Vocabulary Study: Hyphenated Wonders

over-the-hill

Q. That was back in the eighties, you over-the-hill f�ckfaces. We're in a competitive global economy now, where Dave and Jay can't afford to lose even a week's worth of edge.

A. That's true at the general level, not at the specific. Our surveys indicate Web content in the year 2001 is the least competitive industry since Special Education. What else are you going to read? GettingIt? RequestLine? The Finger?

Satire site suck.com Source www.suck.com

turn-key

Because there is no widely accepted standard for implementing a VPN, many companies have developed turn-key solutions on their own. In the next few sections, we'll discuss some of the solutions offered by Cisco, one of the most prevalent networking technology companies.
turn-key = A term which describes a system (hardware and software) which can be used for a specific application without requiring further programming or software installation. The user can just “turn the key” (switch it on) and use it. From The Free On-line Dictionary of Computing

yellow-bellied

There are a number of conceptual, logical, and methodological flaws in his doctrines. As part of his efforts to gain a mainstream following, he publishes the Journal of Yellow-bellied Absenteeism.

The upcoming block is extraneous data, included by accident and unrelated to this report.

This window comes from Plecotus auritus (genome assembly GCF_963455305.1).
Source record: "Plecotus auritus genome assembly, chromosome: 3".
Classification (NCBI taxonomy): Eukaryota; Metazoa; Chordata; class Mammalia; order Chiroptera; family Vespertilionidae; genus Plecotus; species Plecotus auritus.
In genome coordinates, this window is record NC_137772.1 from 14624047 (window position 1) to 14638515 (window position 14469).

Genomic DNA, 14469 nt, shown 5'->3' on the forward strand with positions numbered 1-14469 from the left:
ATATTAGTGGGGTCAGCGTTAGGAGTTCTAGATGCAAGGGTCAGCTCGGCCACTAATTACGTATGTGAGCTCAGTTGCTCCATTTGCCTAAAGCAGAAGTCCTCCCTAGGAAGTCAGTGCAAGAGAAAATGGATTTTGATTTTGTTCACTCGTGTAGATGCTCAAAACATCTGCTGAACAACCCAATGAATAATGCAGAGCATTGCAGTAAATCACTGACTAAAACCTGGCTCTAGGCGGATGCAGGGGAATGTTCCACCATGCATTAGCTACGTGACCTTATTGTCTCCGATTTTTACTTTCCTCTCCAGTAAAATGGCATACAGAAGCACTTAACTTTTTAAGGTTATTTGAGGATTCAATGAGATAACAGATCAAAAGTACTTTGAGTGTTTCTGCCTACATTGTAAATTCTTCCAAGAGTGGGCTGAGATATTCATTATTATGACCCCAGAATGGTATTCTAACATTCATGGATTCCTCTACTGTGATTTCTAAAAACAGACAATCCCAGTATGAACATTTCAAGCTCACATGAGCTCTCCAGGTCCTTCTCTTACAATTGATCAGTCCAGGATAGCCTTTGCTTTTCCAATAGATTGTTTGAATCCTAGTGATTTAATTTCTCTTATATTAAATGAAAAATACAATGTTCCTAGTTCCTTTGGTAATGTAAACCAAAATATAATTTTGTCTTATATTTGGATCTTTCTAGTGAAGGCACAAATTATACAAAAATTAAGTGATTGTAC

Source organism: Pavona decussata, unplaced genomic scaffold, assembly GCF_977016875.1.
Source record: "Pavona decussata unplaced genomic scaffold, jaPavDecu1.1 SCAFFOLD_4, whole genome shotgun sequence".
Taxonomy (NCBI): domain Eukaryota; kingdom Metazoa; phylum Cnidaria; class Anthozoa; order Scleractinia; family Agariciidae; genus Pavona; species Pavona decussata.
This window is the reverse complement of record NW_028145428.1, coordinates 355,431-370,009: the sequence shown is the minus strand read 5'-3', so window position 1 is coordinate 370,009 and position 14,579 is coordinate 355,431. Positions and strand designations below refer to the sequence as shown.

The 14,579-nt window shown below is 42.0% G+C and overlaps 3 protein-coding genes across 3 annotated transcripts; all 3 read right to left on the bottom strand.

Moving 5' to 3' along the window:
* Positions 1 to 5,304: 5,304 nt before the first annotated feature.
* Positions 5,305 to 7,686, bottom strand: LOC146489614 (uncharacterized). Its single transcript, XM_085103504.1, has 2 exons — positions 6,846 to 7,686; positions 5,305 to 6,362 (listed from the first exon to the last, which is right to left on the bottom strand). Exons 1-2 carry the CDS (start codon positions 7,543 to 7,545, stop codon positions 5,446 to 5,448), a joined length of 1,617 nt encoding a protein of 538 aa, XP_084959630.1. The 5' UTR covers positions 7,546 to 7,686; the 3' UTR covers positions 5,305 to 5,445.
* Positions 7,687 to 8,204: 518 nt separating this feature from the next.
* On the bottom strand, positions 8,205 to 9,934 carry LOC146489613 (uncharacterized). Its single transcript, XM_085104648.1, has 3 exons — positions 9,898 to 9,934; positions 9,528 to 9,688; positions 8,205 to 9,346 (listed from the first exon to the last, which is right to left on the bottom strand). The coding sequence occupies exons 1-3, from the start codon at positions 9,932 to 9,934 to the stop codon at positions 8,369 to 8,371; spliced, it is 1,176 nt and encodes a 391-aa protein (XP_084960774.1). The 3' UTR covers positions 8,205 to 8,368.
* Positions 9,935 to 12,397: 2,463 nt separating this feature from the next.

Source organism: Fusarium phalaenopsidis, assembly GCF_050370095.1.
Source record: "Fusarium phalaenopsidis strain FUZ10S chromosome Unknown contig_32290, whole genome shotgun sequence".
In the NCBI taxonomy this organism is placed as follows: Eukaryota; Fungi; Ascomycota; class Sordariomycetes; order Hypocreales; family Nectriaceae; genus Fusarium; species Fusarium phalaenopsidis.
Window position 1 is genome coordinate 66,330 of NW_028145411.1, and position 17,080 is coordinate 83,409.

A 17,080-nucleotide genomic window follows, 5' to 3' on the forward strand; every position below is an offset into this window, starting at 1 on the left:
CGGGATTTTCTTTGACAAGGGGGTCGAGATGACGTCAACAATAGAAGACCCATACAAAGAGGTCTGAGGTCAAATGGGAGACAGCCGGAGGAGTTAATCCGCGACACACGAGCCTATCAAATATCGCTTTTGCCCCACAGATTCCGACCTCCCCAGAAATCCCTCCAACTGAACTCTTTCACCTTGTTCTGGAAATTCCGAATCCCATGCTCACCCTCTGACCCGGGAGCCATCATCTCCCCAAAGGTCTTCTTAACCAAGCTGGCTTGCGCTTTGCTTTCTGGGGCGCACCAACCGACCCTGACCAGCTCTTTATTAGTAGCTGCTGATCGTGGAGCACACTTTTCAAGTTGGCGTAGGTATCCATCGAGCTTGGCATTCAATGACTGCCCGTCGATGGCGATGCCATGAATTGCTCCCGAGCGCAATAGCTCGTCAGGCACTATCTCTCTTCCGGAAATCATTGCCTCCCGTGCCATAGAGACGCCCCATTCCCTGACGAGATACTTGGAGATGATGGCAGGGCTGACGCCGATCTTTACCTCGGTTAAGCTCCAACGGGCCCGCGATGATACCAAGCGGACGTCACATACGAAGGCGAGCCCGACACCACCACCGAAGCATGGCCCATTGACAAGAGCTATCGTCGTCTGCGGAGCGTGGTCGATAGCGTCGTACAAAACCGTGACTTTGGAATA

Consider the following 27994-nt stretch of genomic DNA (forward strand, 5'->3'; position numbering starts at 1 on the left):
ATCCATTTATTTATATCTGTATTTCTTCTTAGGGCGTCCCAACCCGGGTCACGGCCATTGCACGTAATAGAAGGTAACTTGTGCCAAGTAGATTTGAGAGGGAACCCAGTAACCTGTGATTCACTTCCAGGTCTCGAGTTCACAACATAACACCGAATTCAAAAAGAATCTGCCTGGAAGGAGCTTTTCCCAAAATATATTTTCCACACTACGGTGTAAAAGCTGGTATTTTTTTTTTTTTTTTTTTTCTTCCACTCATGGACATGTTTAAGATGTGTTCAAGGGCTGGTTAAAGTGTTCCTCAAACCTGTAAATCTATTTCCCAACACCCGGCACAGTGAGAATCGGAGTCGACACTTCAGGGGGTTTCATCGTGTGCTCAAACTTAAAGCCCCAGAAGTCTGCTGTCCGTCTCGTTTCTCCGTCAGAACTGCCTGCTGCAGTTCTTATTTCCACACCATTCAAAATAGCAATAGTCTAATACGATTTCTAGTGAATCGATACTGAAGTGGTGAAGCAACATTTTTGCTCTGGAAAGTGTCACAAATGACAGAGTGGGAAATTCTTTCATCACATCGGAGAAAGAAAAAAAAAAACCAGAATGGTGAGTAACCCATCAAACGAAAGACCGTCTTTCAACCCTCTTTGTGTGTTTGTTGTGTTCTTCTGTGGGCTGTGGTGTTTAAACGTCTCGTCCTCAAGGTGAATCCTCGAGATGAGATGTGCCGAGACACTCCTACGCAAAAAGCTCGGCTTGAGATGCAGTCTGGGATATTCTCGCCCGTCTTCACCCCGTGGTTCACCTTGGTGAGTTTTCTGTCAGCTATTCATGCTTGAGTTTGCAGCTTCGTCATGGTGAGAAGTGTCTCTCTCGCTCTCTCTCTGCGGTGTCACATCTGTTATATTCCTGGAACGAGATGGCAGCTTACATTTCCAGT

≈2004, nonsense generated by computer. Probably the SCIgen.
yellow-bellied means easily frightened. See also: Sokal affair, Politics and the English Language (George Orwell).

larger-than-life

Henry Charles Bukowski (1920 – 1994) was an American poet, novelist and short story writer. His writing was influenced by the social, cultural and economic ambience of his home city of Los Angeles. It is marked by an emphasis on the ordinary lives of poor Americans, the act of writing, alcohol, relationships with women and the drudgery of work. Bukowski wrote thousands of poems, hundreds of short stories and six novels, eventually publishing over sixty books. In 1986 Time called Bukowski a “laureate of American lowlife”. Regarding Bukowski's enduring popular appeal, Adam Kirsch of The New Yorker wrote, “the secret of Bukowski's appeal… [is that] he combines the confessional poet's promise of intimacy with the larger-than-life aplomb of a pulp-fiction hero.”
Charles Bukowski,
larger-than-life = very imposing or impressive; surpassing the ordinary (AHD)
pulp-fiction = inexpensive magazine printed on poor quality paper, from 1986 to 1950s. Often featuring stories that's lurid or sensational. Pulp-fiction

over-the-top

I've long wondered at the connection between Second Life's endless supply of over-the-top drama and the strange psychology of certain players — particularly those seriously invested in “defending” Linden Lab and “policing” the Second Life grid.
Understanding the “Little Hitlers” of Second Life By Pixeleen Mistral. @ alphavilleherald.com…

apple-pie

It's personal. It's private. And it's no one's business but yours. You may be planning a political campaign, discussing your taxes, or having a secret romance. Or you may be communicating with a political dissident in a repressive country. Whatever it is, you don't want your private electronic mail (email) or confidential documents read by anyone else. There's nothing wrong with asserting your privacy. Privacy is as apple-pie as the Constitution.